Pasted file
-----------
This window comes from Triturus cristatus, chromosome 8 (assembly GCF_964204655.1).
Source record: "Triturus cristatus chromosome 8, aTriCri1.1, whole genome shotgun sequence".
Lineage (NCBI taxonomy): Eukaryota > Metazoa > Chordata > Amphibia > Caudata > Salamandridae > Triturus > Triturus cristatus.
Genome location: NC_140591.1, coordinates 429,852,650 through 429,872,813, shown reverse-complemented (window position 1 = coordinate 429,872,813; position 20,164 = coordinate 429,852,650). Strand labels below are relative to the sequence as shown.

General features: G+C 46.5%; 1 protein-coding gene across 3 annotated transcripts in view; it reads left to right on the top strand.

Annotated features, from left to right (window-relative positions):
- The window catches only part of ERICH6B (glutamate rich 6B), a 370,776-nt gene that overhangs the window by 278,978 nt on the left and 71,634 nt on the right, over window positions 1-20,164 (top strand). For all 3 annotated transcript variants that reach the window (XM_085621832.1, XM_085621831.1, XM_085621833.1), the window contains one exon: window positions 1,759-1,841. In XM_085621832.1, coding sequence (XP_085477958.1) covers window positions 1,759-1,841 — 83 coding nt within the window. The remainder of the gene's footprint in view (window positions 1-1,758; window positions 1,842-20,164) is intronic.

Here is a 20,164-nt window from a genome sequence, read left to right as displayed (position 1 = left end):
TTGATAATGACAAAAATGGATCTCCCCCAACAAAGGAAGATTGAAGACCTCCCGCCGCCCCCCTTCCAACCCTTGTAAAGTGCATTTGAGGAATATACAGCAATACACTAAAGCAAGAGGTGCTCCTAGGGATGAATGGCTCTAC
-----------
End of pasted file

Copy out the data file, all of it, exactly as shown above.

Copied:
This window comes from Triturus cristatus, chromosome 8 (assembly GCF_964204655.1).
Source record: "Triturus cristatus chromosome 8, aTriCri1.1, whole genome shotgun sequence".
Lineage (NCBI taxonomy): Eukaryota > Metazoa > Chordata > Amphibia > Caudata > Salamandridae > Triturus > Triturus cristatus.
Genome location: NC_140591.1, coordinates 429,852,650 through 429,872,813, shown reverse-complemented (window position 1 = coordinate 429,872,813; position 20,164 = coordinate 429,852,650). Strand labels below are relative to the sequence as shown.

General features: G+C 46.5%; 1 protein-coding gene across 3 annotated transcripts in view; it reads left to right on the top strand.

Annotated features, from left to right (window-relative positions):
- The window catches only part of ERICH6B (glutamate rich 6B), a 370,776-nt gene that overhangs the window by 278,978 nt on the left and 71,634 nt on the right, over window positions 1-20,164 (top strand). For all 3 annotated transcript variants that reach the window (XM_085621832.1, XM_085621831.1, XM_085621833.1), the window contains one exon: window positions 1,759-1,841. In XM_085621832.1, coding sequence (XP_085477958.1) covers window positions 1,759-1,841 — 83 coding nt within the window. The remainder of the gene's footprint in view (window positions 1-1,758; window positions 1,842-20,164) is intronic.

Here is a 20,164-nt window from a genome sequence, read left to right as displayed (position 1 = left end):
TTGATAATGACAAAAATGGATCTCCCCCAACAAAGGAAGATTGAAGACCTCCCGCCGCCCCCCTTCCAACCCTTGTAAAGTGCATTTGAGGAATATACAGCAATACACTAAAGCAAGAGGTGCTCCTAGGGATGAATGGCTCTAC